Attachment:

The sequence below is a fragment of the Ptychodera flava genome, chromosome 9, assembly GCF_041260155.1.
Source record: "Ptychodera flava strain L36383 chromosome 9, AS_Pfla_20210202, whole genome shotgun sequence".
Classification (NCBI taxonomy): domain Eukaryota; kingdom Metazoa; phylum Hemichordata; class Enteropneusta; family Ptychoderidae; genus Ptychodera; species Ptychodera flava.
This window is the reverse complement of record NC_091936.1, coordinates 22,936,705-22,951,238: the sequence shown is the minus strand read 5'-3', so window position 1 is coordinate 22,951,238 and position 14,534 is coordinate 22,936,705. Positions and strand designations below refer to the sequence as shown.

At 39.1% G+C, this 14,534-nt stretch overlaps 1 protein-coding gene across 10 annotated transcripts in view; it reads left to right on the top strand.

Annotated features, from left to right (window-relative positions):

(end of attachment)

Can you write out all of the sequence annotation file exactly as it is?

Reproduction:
The sequence below is a fragment of the Ptychodera flava genome, chromosome 9, assembly GCF_041260155.1.
Source record: "Ptychodera flava strain L36383 chromosome 9, AS_Pfla_20210202, whole genome shotgun sequence".
Classification (NCBI taxonomy): domain Eukaryota; kingdom Metazoa; phylum Hemichordata; class Enteropneusta; family Ptychoderidae; genus Ptychodera; species Ptychodera flava.
This window is the reverse complement of record NC_091936.1, coordinates 22,936,705-22,951,238: the sequence shown is the minus strand read 5'-3', so window position 1 is coordinate 22,951,238 and position 14,534 is coordinate 22,936,705. Positions and strand designations below refer to the sequence as shown.

At 39.1% G+C, this 14,534-nt stretch overlaps 1 protein-coding gene across 10 annotated transcripts in view; it reads left to right on the top strand.

Annotated features, from left to right (window-relative positions):